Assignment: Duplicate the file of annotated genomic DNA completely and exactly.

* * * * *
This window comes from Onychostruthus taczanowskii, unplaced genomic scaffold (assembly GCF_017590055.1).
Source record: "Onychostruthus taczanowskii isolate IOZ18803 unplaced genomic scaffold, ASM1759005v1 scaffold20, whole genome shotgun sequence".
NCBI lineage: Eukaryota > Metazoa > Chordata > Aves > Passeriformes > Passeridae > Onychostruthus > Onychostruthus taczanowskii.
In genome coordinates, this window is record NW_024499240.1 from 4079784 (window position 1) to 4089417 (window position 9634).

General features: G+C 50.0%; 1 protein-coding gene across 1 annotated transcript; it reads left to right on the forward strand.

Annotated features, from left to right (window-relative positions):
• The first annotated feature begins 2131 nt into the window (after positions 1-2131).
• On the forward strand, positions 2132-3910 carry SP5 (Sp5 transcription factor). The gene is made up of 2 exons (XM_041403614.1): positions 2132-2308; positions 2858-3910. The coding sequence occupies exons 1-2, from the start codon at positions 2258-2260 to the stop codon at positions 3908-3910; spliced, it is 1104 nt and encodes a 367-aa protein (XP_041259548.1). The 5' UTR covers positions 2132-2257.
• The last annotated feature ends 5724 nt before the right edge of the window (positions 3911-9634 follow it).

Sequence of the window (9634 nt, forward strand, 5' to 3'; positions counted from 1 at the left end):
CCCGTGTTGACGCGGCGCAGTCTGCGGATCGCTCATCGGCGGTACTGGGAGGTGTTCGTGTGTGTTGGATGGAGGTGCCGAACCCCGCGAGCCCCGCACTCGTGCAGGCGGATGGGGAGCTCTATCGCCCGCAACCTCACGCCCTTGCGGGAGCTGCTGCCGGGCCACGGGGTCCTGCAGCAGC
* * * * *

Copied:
This window comes from Onychostruthus taczanowskii, unplaced genomic scaffold (assembly GCF_017590055.1).
Source record: "Onychostruthus taczanowskii isolate IOZ18803 unplaced genomic scaffold, ASM1759005v1 scaffold20, whole genome shotgun sequence".
NCBI lineage: Eukaryota > Metazoa > Chordata > Aves > Passeriformes > Passeridae > Onychostruthus > Onychostruthus taczanowskii.
In genome coordinates, this window is record NW_024499240.1 from 4079784 (window position 1) to 4089417 (window position 9634).

General features: G+C 50.0%; 1 protein-coding gene across 1 annotated transcript; it reads left to right on the forward strand.

Annotated features, from left to right (window-relative positions):
• The first annotated feature begins 2131 nt into the window (after positions 1-2131).
• On the forward strand, positions 2132-3910 carry SP5 (Sp5 transcription factor). The gene is made up of 2 exons (XM_041403614.1): positions 2132-2308; positions 2858-3910. The coding sequence occupies exons 1-2, from the start codon at positions 2258-2260 to the stop codon at positions 3908-3910; spliced, it is 1104 nt and encodes a 367-aa protein (XP_041259548.1). The 5' UTR covers positions 2132-2257.
• The last annotated feature ends 5724 nt before the right edge of the window (positions 3911-9634 follow it).

Sequence of the window (9634 nt, forward strand, 5' to 3'; positions counted from 1 at the left end):
CCCGTGTTGACGCGGCGCAGTCTGCGGATCGCTCATCGGCGGTACTGGGAGGTGTTCGTGTGTGTTGGATGGAGGTGCCGAACCCCGCGAGCCCCGCACTCGTGCAGGCGGATGGGGAGCTCTATCGCCCGCAACCTCACGCCCTTGCGGGAGCTGCTGCCGGGCCACGGGGTCCTGCAGCAGC